I was uncomfortable from an early point as I don’t like physical contact with others, but sitting with this discomfort and choosing to follow the instructions felt very cathartic to me. As the instructions caused us to become more personal, I refrained from some movements, but was surprised by my own openness to participation.

As the 75-minute experience wore on, the instructions became increasingly uncomfortable. We were requested to order ourselves by age, by skin colour and by class. We were asked to react if we had claimed benefits, or earned a certain amount. We grouped ourselves by gender, sexuality and status. We were asked to make judgements of one another, and to point at, go up to, and interact with people who we thought might be defensive, intolerant, poorer than us, or less powerful than us. I and many others refrained from some instructions which felt wrong to follow. Meanwhile, we could never be sure when others were hearing completely different instructions to ourselves.

At one point, some of us were asked to go up to someone we thought was defensive, and to put them in a corner. I looked around and decided to refrain from reacting, as I didn’t feel I could possibly make that judgement of anyone in this room as we had had almost no interaction. However, someone who was hearing the same sets of instructions as I was, who I had not met yet outside of this space, approached me and put me in the corner. I was surprised at how emotional this made me feel. I felt hurt and unduly judged, and I actually became defensive as a result. We were instructed to step back three times, and I walked forwards instead, feeling strongly that I did not belong in that corner.

As we explored and interacted, the soundtrack and lighting changed to create different atmospheres. It was truly surreal, as though we were suspended in this space where we were entirely vulnerable and entirely outside of the real world. Towards the end, we ran from each other, struggled, dragged one another, led people around with eyes closed, and lay flat on the floor with our eyes closed whilst the lights flashed and changed in a disorientating way. The flickering lights made me feel as if lots of people were walking by me, close to my head.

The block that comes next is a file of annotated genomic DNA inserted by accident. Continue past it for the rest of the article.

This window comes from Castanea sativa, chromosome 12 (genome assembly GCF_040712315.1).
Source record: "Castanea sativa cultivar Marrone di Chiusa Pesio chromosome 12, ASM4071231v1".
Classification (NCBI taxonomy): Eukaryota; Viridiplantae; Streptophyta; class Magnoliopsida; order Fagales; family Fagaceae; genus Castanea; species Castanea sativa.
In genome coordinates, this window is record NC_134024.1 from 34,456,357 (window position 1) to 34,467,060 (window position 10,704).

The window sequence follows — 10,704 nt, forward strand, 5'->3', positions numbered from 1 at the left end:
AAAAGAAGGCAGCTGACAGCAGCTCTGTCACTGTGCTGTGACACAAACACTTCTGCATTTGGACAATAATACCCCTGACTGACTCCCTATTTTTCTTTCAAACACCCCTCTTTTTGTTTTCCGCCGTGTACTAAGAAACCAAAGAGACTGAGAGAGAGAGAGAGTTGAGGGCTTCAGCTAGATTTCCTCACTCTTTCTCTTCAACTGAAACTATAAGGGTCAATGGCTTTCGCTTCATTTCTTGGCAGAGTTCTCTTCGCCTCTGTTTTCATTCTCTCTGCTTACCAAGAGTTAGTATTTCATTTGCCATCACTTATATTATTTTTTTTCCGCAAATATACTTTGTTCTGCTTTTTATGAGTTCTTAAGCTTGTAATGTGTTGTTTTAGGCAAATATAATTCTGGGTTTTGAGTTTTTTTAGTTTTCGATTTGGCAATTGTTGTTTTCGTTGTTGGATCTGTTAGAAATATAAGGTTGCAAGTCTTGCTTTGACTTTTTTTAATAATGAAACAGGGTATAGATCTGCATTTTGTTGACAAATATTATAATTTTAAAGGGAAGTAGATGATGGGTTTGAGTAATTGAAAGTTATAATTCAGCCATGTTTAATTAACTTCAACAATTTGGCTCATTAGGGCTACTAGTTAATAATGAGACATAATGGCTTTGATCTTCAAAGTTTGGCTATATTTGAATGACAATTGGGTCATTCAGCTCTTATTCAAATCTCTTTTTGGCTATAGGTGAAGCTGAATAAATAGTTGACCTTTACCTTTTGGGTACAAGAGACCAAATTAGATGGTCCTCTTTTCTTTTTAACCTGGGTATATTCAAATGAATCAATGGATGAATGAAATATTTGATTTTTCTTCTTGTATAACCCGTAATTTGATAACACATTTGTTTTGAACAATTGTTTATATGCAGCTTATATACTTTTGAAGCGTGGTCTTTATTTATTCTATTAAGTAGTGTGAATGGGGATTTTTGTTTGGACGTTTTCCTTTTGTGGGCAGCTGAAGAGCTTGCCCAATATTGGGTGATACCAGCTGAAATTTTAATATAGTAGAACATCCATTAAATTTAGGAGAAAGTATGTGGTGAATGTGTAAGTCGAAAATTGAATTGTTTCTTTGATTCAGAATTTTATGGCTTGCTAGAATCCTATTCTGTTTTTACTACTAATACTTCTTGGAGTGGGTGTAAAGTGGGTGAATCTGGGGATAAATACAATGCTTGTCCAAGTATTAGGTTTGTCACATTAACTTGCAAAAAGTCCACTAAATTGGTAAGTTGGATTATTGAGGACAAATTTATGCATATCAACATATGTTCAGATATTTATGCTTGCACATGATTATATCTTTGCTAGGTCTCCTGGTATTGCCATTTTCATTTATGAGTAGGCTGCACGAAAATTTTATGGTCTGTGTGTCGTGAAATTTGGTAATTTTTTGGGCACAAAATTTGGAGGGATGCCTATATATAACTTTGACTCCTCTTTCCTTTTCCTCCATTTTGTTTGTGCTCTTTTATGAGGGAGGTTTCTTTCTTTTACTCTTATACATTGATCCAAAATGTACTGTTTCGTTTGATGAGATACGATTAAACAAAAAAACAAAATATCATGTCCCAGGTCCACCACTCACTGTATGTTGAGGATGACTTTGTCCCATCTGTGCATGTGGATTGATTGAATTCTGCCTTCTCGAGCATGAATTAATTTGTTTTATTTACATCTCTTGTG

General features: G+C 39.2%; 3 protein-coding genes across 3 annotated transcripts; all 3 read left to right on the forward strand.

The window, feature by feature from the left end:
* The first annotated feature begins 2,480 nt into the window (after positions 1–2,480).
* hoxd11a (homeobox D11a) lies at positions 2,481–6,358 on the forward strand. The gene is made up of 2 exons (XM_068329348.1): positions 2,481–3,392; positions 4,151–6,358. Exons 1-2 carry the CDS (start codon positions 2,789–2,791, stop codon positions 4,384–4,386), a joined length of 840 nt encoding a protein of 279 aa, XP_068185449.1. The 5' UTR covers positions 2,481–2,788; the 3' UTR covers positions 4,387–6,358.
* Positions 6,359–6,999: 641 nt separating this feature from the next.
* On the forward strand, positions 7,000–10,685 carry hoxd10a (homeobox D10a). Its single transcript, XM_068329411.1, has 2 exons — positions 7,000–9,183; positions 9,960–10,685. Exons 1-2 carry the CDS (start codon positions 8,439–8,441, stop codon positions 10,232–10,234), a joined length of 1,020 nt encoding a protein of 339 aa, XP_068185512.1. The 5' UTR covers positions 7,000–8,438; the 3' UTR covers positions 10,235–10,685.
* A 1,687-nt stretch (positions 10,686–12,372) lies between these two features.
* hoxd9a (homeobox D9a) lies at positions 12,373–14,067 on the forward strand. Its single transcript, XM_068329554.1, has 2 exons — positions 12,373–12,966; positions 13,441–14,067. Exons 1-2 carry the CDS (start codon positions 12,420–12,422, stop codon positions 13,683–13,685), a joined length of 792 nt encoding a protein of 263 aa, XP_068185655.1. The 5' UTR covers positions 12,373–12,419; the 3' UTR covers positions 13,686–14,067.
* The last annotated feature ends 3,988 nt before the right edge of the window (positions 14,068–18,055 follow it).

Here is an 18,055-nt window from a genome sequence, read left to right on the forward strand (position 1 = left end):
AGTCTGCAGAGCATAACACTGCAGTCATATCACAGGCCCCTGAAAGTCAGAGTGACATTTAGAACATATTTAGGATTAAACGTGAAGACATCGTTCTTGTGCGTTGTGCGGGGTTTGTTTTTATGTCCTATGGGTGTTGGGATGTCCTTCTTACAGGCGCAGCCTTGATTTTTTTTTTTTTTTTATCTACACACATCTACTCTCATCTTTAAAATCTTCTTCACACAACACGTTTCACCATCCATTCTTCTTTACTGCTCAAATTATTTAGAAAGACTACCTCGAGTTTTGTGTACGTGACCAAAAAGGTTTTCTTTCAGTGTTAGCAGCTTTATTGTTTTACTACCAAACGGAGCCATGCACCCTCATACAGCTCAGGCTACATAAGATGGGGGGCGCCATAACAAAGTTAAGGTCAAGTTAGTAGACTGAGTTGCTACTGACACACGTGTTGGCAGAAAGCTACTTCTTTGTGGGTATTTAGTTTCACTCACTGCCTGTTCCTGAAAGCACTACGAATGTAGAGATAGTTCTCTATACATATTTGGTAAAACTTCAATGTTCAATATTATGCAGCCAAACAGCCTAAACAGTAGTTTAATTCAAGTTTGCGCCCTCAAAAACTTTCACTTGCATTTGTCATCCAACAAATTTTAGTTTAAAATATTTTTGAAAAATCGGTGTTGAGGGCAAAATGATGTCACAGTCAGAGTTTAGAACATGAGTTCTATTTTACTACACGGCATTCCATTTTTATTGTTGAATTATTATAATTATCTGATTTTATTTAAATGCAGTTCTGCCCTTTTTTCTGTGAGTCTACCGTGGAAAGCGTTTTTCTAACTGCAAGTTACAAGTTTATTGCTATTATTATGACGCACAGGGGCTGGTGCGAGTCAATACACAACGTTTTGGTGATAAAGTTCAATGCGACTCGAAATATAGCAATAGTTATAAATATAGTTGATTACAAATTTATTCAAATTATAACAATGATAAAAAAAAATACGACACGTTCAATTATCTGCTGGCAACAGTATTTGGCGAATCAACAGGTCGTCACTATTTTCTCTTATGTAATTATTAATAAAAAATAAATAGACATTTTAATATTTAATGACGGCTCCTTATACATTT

After we exited the space one at a time, there was a lot to talk about! Many people didn’t like the personal nature of many of the instructions as we were asked to reveal things about ourselves, and make judgements about others. I felt we bonded as a group through the experience, and we were all surprised by what we discovered about one another and more so about ourselves. I would have liked to really discuss the experience as a group, but we left it behind to continue our timetable for the day.

I have been thinking about the whole experience a lot ever since, and how I see myself in the world and in relation to others. I think that this would be an excellent way to carry out sociological or psychological experiments, perhaps into obedience or concepts of status or perception of self or others. I am now keen to seek out more immersive performances to participate in, and I encourage everyone to do this. I think I am going to go again if I can, because as dance students we were a very similar demographic. I’d love to experience the same thing with a group of strangers who are all different from one another.

Let me know in the comments if you have participated in this performance or are going to, and any other immersive performances you have been involved with. I’d love to learn more!

 

P.S. I have very big and exciting news coming up next week so please do keep an eye on all of my social media channels- you won’t want to miss this!